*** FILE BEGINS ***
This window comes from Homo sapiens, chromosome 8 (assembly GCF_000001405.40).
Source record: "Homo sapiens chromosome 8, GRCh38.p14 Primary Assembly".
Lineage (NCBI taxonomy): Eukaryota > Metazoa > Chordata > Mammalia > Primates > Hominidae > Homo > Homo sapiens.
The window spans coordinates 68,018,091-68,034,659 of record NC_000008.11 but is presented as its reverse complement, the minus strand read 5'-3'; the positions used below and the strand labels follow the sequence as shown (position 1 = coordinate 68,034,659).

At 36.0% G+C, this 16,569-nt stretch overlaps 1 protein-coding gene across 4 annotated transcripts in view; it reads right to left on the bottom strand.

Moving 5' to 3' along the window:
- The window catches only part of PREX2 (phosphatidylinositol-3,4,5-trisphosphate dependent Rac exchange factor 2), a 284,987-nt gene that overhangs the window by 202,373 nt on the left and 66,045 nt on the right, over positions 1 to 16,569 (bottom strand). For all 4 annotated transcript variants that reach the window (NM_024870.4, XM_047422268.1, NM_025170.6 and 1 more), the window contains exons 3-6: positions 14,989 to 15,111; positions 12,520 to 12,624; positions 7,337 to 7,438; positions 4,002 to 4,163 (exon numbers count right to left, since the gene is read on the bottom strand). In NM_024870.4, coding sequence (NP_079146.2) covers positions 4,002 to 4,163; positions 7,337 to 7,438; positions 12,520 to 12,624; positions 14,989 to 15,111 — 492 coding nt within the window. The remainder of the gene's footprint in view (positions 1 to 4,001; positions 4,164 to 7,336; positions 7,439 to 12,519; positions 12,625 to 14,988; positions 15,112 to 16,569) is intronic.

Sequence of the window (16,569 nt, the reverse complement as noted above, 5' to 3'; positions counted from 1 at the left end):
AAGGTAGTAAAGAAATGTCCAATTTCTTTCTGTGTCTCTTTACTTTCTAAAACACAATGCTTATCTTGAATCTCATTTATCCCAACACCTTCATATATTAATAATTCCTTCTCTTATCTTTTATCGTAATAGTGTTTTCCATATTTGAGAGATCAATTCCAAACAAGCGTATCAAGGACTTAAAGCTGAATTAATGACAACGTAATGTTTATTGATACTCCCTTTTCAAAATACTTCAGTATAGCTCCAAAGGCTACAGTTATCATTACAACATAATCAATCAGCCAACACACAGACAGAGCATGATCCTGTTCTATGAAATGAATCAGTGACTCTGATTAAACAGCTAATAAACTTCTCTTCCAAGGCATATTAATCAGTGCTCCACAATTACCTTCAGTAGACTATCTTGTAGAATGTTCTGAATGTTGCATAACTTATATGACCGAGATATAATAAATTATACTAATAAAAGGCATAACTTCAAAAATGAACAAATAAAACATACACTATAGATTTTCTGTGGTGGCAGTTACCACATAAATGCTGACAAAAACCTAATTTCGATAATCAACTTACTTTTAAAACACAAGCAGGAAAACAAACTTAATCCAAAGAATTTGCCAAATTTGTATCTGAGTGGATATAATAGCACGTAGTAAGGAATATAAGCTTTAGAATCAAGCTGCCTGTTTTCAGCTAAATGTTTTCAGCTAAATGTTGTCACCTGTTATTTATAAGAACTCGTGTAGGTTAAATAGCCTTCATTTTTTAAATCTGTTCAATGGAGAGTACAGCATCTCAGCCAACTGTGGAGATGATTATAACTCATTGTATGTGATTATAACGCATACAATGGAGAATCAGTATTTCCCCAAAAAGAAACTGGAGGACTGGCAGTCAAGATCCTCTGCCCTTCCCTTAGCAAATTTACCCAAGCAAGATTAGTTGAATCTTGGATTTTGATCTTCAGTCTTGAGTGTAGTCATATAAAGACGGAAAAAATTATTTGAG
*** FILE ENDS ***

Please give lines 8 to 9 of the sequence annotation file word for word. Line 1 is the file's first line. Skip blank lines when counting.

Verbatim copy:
Sequence of the window (16,569 nt, the reverse complement as noted above, 5' to 3'; positions counted from 1 at the left end):
AAGGTAGTAAAGAAATGTCCAATTTCTTTCTGTGTCTCTTTACTTTCTAAAACACAATGCTTATCTTGAATCTCATTTATCCCAACACCTTCATATATTAATAATTCCTTCTCTTATCTTTTATCGTAATAGTGTTTTCCATATTTGAGAGATCAATTCCAAACAAGCGTATCAAGGACTTAAAGCTGAATTAATGACAACGTAATGTTTATTGATACTCCCTTTTCAAAATACTTCAGTATAGCTCCAAAGGCTACAGTTATCATTACAACATAATCAATCAGCCAACACACAGACAGAGCATGATCCTGTTCTATGAAATGAATCAGTGACTCTGATTAAACAGCTAATAAACTTCTCTTCCAAGGCATATTAATCAGTGCTCCACAATTACCTTCAGTAGACTATCTTGTAGAATGTTCTGAATGTTGCATAACTTATATGACCGAGATATAATAAATTATACTAATAAAAGGCATAACTTCAAAAATGAACAAATAAAACATACACTATAGATTTTCTGTGGTGGCAGTTACCACATAAATGCTGACAAAAACCTAATTTCGATAATCAACTTACTTTTAAAACACAAGCAGGAAAACAAACTTAATCCAAAGAATTTGCCAAATTTGTATCTGAGTGGATATAATAGCACGTAGTAAGGAATATAAGCTTTAGAATCAAGCTGCCTGTTTTCAGCTAAATGTTTTCAGCTAAATGTTGTCACCTGTTATTTATAAGAACTCGTGTAGGTTAAATAGCCTTCATTTTTTAAATCTGTTCAATGGAGAGTACAGCATCTCAGCCAACTGTGGAGATGATTATAACTCATTGTATGTGATTATAACGCATACAATGGAGAATCAGTATTTCCCCAAAAAGAAACTGGAGGACTGGCAGTCAAGATCCTCTGCCCTTCCCTTAGCAAATTTACCCAAGCAAGATTAGTTGAATCTTGGATTTTGATCTTCAGTCTTGAGTGTAGTCATATAAAGACGGAAAAAATTATTTGAG